4. Capillary Worms: Found in various parts of our bodies, including the crop, gizzard, and intestine. These are less common but can be quite the annoyance.

  5. Tapeworms: These flat, segmented worms can also find their way into our intestines and can sap our nutrients.

Okay, important announcement! You should never just randomly treat us for internal parasites. It's crucial to take a stool sample to a vet for diagnosis. The vet will tell you what types of internal parasites we might have and recommend the best treatment plan, whether that's a specific wormer or other medications. 

So, we've done a full sweep—inside and out! Keeping an eye out for these internal and external freeloaders can keep us clucking happily and laying those prize-winning eggs. Always consult a vet, okay? Because remember, a healthy chicken is a happy chicken!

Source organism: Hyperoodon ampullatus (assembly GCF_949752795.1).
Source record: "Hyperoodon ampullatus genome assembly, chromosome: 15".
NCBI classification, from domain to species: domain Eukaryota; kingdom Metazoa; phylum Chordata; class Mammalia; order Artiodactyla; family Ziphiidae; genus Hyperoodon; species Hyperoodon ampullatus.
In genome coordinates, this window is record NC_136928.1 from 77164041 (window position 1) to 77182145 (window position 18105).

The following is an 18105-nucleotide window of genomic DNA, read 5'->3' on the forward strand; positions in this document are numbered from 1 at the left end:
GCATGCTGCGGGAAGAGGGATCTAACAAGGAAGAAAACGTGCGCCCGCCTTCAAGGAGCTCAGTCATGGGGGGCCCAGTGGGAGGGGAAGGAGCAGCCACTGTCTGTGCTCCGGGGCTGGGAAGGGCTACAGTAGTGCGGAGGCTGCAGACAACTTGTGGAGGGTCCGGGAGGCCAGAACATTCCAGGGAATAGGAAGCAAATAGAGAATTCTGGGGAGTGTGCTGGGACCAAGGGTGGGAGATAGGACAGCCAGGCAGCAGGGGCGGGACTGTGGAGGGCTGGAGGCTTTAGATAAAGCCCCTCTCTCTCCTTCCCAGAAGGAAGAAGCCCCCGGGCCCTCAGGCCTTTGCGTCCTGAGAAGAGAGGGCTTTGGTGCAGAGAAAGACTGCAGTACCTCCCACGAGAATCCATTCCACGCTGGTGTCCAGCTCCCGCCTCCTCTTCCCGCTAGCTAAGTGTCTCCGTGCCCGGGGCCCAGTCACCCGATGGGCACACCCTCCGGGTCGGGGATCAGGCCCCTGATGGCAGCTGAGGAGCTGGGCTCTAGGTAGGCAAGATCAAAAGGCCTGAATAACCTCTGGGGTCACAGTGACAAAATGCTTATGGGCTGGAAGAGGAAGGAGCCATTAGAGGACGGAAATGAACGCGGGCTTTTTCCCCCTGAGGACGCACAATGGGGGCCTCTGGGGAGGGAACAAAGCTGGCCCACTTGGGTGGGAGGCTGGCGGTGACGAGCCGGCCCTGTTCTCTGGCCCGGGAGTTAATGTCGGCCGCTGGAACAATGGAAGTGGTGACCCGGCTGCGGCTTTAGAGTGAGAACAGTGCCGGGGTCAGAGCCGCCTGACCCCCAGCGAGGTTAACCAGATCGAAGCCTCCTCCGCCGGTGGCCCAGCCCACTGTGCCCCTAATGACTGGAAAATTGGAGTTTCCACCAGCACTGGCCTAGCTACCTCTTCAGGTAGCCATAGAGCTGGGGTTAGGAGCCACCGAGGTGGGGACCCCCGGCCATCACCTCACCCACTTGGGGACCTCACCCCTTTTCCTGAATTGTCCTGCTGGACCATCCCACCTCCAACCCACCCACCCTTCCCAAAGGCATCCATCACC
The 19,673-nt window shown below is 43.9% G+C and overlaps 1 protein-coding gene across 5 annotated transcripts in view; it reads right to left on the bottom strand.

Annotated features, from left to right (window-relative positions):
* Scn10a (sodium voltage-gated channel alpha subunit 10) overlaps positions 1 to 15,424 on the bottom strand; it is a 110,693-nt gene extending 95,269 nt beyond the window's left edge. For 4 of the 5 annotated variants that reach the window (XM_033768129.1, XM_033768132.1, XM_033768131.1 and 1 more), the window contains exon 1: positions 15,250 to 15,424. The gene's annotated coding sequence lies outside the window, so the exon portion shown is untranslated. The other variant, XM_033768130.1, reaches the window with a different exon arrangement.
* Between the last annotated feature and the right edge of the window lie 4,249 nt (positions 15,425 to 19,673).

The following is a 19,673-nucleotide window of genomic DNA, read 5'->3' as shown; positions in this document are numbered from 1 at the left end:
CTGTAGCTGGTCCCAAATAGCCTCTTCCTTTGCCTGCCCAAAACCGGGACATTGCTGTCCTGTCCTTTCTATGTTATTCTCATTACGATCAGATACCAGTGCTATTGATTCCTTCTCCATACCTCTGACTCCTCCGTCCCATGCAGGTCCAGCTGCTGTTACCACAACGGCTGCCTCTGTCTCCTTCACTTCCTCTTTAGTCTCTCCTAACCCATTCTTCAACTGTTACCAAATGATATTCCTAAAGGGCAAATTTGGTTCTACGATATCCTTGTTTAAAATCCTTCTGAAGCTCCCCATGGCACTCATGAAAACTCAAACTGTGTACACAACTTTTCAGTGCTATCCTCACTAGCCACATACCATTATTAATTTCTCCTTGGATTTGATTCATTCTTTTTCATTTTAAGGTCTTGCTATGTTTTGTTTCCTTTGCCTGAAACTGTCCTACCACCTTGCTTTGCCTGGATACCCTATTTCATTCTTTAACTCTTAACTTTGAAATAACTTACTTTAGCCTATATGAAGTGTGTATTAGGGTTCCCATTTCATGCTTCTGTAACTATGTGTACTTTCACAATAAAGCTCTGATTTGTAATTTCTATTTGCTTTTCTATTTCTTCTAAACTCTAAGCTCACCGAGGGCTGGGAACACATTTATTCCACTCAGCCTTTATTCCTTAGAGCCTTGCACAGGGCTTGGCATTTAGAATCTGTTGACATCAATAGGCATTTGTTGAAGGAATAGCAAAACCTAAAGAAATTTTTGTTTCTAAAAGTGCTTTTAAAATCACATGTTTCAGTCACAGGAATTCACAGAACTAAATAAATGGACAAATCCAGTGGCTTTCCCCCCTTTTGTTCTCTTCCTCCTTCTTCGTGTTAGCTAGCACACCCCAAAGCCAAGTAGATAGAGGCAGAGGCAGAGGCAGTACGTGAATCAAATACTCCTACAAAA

Dust Baths—Nature's Spa Day

Okay, let's talk some more about dust baths! These aren't just for combating mites; dust baths are a whole experience. They're not only a preventive measure against a host of external parasites, but they also make us feel clean and refreshed. Seriously, it's like a day at the spa but for chickens.

Our Hedemora enjoying a dust bath

There you have it, my feathered friends and their doting humans! Parasites are a pain, but they don't have to take over our lives. A little bit of prevention, some cleaning, and occasional visits to the vet can go a long way in ensuring optimum chicken health.

Feathers up, beaks down, let's make this coop the best in town!
Millie, the Swedish Flower Hen